The goal of our proposed project is to shed new light on how the basic dynamics of speech production and perception are shaped by language-specific linguistic structure and may, at the same time, vary between individuals of the same language community in a systematic fashion. A defining characteristic of human spoken language is the dynamic, interwoven production of individual meaningful speech units (phonemes) which together form words and sentences. Although we may represent phonemes orthographically as sequences of letters, the realization of phonemes in speech production does not unfold in time like beads on a string. Rather, the way that we produce these individual speech sounds is affected by and dependent upon the sounds that precede and follow them in time, a phenomenon known as coarticulation. Coarticulation ensures rapid and effective communication - it is actively planned and is part of learned, language-specific speaker knowledge. Also in perception, listeners actively seek out the dynamic cues of coarticulation in a speaker's production when determining which words were spoken. While it has repeatedly been argued that phonological contrast - i.e., which sounds form part of a language's inventory - constrains the degree of coarticulation, the empirical evidence for this claim has remained ambiguous, since variation between languages does not necessarily pattern as predicted by phonological structure. At the same time, there is substantial variation in coarticulatory patterns among individual speakers of the same language. Recent studies have uncovered that this individual variation in how phonological contrast is signaled may be not just 'noise' but instead part of a high-dimensional, language-specific production-perception dynamic which is currently little understood. The proposed project will enable us obtain a comprehensive view on the relation between perceived and produced speech for individual language users, at a scale that will allow us to assess levels of structured variability among individuals both within and between languages. Our work will focus on two phonological contrasts (nasality and lip rounding), in three languages (English, German, French), and include a larger number of participants than most previous studies. The project's unprecedented scope has therefore the potential to open new perspectives on 1) why and how languages differ from each other, 2) what aspects of language variation are universal to all human language users, 3) how sound systems evolve, and 4) the cognitive relationship between speech production and perception. The further benefit of the project lies in making available to the scientific community a comprehensive cross-linguistic database that can be used for research and teaching purposes.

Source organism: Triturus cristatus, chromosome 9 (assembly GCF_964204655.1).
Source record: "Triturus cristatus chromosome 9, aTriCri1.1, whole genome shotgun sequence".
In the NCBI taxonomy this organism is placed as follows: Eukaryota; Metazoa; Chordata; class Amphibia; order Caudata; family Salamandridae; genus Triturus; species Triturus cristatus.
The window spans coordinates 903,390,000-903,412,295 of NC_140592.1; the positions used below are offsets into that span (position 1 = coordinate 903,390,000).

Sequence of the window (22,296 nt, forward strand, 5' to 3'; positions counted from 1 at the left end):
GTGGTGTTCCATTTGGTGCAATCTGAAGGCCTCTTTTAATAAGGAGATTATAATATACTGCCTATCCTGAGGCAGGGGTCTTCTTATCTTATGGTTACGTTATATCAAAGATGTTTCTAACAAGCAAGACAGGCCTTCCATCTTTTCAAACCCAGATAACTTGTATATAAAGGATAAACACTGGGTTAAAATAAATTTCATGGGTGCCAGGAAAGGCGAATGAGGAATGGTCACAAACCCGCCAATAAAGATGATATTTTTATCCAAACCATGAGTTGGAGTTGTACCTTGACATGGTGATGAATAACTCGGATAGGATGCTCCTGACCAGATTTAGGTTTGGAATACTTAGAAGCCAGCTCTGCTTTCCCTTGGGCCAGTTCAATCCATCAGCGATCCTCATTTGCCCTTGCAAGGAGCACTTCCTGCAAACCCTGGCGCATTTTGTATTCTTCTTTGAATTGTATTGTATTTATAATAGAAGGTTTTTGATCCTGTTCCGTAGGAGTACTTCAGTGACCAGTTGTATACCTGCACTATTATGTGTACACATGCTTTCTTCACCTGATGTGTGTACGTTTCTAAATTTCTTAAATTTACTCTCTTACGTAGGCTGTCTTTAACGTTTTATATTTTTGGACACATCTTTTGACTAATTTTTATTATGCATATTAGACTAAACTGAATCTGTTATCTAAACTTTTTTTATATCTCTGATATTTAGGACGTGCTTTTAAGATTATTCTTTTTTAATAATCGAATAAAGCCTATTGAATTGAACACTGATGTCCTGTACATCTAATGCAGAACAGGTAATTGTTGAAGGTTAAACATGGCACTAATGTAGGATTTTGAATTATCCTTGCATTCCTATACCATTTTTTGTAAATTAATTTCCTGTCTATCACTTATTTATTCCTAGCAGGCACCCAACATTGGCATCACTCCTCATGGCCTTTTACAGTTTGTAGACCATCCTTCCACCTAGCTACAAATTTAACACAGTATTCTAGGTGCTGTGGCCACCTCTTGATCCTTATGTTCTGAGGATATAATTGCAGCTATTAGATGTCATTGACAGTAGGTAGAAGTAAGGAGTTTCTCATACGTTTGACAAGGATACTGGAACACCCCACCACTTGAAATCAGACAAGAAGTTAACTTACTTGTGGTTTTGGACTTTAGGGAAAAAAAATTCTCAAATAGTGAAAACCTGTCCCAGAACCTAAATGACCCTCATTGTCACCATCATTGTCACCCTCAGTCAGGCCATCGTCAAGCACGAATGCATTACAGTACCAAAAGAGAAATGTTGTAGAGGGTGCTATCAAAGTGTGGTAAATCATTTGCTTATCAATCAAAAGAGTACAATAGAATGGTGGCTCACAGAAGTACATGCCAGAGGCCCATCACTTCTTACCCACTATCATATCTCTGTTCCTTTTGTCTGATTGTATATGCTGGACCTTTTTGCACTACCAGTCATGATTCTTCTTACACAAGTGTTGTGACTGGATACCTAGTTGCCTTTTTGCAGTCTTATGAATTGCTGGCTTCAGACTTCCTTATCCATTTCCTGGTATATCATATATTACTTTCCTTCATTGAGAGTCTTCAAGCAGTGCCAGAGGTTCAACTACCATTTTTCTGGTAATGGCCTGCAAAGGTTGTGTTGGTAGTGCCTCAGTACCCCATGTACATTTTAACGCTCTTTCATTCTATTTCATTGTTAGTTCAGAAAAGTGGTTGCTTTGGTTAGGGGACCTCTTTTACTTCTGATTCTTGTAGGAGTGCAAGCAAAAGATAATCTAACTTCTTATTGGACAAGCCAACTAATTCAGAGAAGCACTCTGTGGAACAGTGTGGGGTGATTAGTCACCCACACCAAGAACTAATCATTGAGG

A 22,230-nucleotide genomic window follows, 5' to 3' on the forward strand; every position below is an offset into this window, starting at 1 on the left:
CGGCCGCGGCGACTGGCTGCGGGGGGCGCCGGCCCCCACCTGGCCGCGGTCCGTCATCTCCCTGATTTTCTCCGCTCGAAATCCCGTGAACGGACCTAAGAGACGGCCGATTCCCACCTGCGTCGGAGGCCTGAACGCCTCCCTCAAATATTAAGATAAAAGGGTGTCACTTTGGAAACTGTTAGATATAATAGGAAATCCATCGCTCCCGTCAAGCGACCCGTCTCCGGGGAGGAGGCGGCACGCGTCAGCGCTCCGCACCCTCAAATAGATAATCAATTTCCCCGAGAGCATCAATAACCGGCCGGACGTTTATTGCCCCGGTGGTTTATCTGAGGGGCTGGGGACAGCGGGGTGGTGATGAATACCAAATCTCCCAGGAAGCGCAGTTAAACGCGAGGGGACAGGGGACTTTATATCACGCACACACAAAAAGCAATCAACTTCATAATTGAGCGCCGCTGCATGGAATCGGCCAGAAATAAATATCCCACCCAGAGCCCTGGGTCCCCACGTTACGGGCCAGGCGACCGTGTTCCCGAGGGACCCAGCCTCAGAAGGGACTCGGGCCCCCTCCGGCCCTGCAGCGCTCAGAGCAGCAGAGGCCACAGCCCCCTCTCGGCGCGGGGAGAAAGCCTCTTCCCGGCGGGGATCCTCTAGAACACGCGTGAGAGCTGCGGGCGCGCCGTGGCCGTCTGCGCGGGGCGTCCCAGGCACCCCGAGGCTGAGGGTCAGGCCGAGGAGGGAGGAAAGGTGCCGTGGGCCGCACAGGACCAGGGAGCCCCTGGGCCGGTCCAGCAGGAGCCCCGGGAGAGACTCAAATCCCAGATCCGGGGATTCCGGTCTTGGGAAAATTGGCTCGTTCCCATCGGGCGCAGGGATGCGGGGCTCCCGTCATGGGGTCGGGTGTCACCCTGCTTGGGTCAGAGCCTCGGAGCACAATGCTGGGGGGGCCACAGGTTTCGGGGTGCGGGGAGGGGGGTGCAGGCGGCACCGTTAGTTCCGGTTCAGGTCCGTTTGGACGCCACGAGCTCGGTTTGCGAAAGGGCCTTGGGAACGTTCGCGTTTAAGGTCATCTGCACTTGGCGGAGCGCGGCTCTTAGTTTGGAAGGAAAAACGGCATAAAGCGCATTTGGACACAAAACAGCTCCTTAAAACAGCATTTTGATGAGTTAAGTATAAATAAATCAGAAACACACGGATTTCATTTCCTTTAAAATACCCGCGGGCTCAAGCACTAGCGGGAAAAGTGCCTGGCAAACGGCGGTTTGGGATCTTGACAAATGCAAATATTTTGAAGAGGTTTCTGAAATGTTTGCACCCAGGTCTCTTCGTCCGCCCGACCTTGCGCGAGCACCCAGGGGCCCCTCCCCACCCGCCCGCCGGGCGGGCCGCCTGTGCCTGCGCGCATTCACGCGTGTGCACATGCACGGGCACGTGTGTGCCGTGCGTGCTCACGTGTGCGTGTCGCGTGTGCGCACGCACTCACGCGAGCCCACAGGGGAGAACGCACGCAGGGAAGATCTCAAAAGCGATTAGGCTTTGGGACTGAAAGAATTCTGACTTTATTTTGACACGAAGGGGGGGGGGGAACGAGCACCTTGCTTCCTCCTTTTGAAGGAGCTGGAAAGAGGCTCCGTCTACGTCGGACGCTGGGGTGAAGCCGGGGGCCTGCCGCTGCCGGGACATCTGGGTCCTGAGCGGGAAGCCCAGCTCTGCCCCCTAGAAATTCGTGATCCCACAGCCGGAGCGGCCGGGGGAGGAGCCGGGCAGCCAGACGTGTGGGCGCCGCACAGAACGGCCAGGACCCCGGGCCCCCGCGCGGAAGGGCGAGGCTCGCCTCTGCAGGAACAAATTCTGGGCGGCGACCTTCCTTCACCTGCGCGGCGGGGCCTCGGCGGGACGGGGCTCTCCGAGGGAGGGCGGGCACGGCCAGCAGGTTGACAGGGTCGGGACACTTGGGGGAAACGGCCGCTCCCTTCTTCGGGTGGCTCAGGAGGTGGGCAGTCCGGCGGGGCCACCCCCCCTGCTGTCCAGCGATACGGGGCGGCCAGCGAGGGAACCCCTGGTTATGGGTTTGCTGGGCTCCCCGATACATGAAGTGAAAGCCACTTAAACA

Project investigator at the ARI: Eva Reinisch

Project partners: Marianne Pouplier, LMU Munich, Germany (PI); Christopher Carignan, UCL London, UK (PI); Bronwen Evans, UCL London, UK (Co-PI),

Duration: July 15th 2021 – July 15th 2024

Supported by the British Arts and Humanities Research Council and the German Research Foundation (AHRC-DFG H/V002082/1).